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China Causes Kneejerk in Asia Stocks

A guest post written by DAR Wong

Currency Market Observations – 27 May 2013

Fundamental Outlook

The U.S. housing prices recover moderately with buyer’s interest returning to markets. China announces a decline in manufacturing data that has pulled down Asia equities. On Thursday, Japan Nikkei 225 Average Index fell over 700 points in tandem with rising yields. Britain sees moderate growth recovery after GDP rose in Q1.

The U.S. existing home sales increased 0.6 percent in April to an annual rate of 4.97 million, the most since November 2009. New home sales also was up 2.3 percent to an annualized pace of 454,000 homes from 444,000 in March. Demands in houses signal the confidence of investors in taking advantage of low mortgage rates and historical low prices.

The weekly jobless claims slid 23,000 to 340,000 in the week ended May 18. Orders for U.S. durable goods rose 3.3 percent in April after dropping 5.9 percent in March, indicating better demands for hardware and expansion by companies in coming months.

The U.S. Treasury Department announces further steps to keep funding the government without going over the nation’s debt limit. Market analysts expect another stalemate between Congress and the Obama administration at the end of Q3 when the budget finishes. FED Chairman Ben S. Bernanke says a premature withdrawal in stimulus will hamper overall recovery and plummets USDX from 34-month high at 84.49 tops.

China’s manufacturing report contracted in May after the Purchasing Managers’ Index dropped to 49.6 in May, making first decline in past 7 months. On Thursday, Asia stock markets sank upon fear and Nikkei plunged over 700 points upon closing.

Japan’s exports rose 3.8 percent in April from a year earlier but less than forecast. Trade shortfall widened to the largest in three months at JPY879.9 billion (USD8.6 billion). Japan Government Bonds (JGB) has been falling as the 10-year yields rises to 1 percent for the first time in a year. Nikkei 225 Average Index (N225) was threaten by the jump in yield rates and hammered simultaneously by China’s slowdown!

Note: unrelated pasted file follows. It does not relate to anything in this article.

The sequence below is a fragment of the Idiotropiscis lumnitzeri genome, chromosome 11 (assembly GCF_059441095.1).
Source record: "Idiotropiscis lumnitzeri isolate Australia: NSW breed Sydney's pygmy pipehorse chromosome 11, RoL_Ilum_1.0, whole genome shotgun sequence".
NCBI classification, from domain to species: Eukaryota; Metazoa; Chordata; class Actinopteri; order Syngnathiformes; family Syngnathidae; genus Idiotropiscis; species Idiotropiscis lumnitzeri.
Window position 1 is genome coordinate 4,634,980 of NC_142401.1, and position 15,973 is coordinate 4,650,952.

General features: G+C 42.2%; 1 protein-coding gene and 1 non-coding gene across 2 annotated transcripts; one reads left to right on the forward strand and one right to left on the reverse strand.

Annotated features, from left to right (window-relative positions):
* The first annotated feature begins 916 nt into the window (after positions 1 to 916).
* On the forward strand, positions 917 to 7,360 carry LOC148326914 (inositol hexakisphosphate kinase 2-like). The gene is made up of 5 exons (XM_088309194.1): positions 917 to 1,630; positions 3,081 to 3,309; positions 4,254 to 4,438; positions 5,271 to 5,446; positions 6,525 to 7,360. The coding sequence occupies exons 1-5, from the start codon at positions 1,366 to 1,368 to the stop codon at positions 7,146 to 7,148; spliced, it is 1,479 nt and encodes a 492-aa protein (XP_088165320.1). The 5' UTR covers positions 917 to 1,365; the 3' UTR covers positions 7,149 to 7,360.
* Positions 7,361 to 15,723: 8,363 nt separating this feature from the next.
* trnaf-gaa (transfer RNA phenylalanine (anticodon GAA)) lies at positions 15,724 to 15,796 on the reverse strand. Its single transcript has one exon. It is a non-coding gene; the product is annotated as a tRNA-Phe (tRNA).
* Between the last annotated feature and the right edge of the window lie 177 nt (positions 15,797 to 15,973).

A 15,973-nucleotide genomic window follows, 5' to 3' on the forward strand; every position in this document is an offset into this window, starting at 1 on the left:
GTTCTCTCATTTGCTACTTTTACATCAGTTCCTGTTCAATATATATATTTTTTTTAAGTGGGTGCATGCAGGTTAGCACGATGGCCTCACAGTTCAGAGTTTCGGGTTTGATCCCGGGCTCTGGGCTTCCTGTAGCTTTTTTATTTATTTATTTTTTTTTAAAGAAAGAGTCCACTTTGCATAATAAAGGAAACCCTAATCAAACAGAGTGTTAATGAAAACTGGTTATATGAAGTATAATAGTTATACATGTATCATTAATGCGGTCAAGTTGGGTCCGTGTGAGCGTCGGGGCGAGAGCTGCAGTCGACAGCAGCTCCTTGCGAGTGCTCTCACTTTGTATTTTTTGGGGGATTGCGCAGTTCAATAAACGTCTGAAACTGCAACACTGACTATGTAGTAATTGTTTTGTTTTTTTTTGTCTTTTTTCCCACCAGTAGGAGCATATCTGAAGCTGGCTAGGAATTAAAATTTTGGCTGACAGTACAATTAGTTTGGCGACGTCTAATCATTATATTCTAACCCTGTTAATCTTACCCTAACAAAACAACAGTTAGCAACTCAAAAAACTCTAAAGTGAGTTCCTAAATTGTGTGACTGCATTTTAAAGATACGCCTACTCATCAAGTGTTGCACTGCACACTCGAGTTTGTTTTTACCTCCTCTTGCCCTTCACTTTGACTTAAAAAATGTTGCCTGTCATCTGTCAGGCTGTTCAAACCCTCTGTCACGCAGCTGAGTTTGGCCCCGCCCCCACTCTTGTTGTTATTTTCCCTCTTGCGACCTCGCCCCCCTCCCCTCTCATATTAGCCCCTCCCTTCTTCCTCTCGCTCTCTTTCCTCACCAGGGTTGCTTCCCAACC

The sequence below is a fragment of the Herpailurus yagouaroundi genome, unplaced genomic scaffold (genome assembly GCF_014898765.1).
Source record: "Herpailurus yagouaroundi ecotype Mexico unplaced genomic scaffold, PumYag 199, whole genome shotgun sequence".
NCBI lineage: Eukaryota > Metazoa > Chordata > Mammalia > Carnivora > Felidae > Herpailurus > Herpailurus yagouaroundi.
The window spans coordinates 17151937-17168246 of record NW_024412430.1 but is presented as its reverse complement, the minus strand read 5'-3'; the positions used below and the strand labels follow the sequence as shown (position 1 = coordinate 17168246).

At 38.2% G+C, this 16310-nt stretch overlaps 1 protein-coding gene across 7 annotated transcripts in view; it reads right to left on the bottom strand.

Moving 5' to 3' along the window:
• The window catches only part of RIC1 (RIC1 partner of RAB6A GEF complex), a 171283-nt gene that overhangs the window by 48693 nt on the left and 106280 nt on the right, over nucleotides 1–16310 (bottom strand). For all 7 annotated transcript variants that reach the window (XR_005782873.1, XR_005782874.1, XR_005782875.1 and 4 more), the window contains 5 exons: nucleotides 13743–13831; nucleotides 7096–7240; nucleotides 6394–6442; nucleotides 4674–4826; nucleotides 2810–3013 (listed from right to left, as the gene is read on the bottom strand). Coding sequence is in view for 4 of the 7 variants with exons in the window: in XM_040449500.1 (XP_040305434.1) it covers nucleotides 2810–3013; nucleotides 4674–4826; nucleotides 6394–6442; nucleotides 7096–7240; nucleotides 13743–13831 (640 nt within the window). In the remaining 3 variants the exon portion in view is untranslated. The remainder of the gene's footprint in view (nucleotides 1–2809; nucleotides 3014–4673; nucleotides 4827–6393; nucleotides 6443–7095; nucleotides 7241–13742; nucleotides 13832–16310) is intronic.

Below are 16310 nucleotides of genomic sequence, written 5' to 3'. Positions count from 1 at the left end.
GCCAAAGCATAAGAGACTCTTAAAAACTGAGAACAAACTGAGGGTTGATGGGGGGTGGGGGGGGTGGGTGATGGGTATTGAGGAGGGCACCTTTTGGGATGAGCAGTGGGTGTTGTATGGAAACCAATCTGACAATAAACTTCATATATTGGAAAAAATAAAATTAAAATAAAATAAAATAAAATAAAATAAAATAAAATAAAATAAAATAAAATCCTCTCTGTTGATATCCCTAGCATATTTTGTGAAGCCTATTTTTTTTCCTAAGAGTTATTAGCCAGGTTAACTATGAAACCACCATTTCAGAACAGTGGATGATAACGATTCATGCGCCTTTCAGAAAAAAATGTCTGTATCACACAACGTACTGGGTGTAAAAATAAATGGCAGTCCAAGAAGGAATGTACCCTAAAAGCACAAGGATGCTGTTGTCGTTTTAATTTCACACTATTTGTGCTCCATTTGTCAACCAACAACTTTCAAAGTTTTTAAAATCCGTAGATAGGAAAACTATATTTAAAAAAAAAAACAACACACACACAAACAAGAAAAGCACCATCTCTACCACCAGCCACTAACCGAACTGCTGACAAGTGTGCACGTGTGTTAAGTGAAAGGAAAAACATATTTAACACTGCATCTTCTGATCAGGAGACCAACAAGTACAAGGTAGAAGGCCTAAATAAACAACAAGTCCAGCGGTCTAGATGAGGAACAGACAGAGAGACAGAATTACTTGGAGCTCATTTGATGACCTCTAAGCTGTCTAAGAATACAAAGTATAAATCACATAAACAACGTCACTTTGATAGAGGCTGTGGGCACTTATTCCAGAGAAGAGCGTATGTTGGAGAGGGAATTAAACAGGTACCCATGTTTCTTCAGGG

The U.K. retail sales including fuel shed 1.3 percent in April after falling 0.6 percent in prior month. Another report shows the budget deficit widened in April with shortfall, excluding temporary support for banks, at GBP10.2 billion (USD15.4 billion) compared to GBP8.9 billion from a year earlier.

Britain’s Gross Domestic Product (GDP) rose 0.3 percent in Q1 while matching initial estimate. Inventories increased by GBP2.5 billion (USD3.8 billion) in the same quarter while consumer spending rose 0.1 percent. Growth returns to U.K. economy at moderate rate while exports fell 0.8 percent and business investment fell 0.4 percent in Q1.

Technical Forecast

USD/JPY turns down from recent high 103.73 to 101.00 regions on higher JGB rates. The market is prone to make some correction in coming week amid liquidation of long trades. Technically, we foresee the trend will reach 99.50 – 100.00 supports before climbing up again. Current resistance caps at 103.50 levels. Overall trend in coming months should be still firm after this short-term drawdown.

EUR/USD began to consolidate last week from 1.2830 supports amid falling Dollar towards weekend. This week, we foresee the trend will continue to be prone to firmness while resisted at 1.3050 regions. The overall range is expected to move from 1.2850 – 1.3050 bands with mild short-covering to emerge. Abandon your long-view in case the trend falls beneath 1.2800 supports.

GBP/USD has been supported at 1.5020 levels after taking a quick dip beneath this bottom last week. Technically, we expect the trend to recover at 1.5300 regions so long as the bulls stay above 1.5020 supports. Some buying interest will be expected to emerge in market due to better outlook in Britain’s economy from the long-persistent austerity measures.

Dar Wong

This post is contributed by OPF Guest Blogger, DAR Wong.

Wong is the founder and Principal Consultant of and holds a professional qualification in NASD series 3 and 5 approved by National Futures Association (USA).

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DISCLAIMER: This post is written for general information only. The author, publisher and/or any third party involved in the distribution of this work assume no legal responsibilities and shall have no liability whatsoever for any direct or consequential losses, costs or expenses arising from the use of the information contained herein.


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